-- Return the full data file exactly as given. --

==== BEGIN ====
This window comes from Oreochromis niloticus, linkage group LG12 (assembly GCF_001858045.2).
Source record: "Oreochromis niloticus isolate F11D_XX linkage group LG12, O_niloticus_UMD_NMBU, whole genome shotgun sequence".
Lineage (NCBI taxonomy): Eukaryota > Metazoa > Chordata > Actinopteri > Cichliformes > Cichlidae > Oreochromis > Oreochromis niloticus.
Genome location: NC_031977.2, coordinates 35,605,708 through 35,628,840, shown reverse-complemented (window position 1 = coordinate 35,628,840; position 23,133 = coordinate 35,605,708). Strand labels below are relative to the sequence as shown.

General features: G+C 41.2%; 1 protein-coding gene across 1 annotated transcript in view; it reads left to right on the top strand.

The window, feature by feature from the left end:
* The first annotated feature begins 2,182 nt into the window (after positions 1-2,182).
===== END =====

This window comes from Oreochromis niloticus, linkage group LG12 (assembly GCF_001858045.2).
Source record: "Oreochromis niloticus isolate F11D_XX linkage group LG12, O_niloticus_UMD_NMBU, whole genome shotgun sequence".
Lineage (NCBI taxonomy): Eukaryota > Metazoa > Chordata > Actinopteri > Cichliformes > Cichlidae > Oreochromis > Oreochromis niloticus.
Genome location: NC_031977.2, coordinates 35,605,708 through 35,628,840, shown reverse-complemented (window position 1 = coordinate 35,628,840; position 23,133 = coordinate 35,605,708). Strand labels below are relative to the sequence as shown.

General features: G+C 41.2%; 1 protein-coding gene across 1 annotated transcript in view; it reads left to right on the top strand.

The window, feature by feature from the left end:
* The first annotated feature begins 2,182 nt into the window (after positions 1-2,182).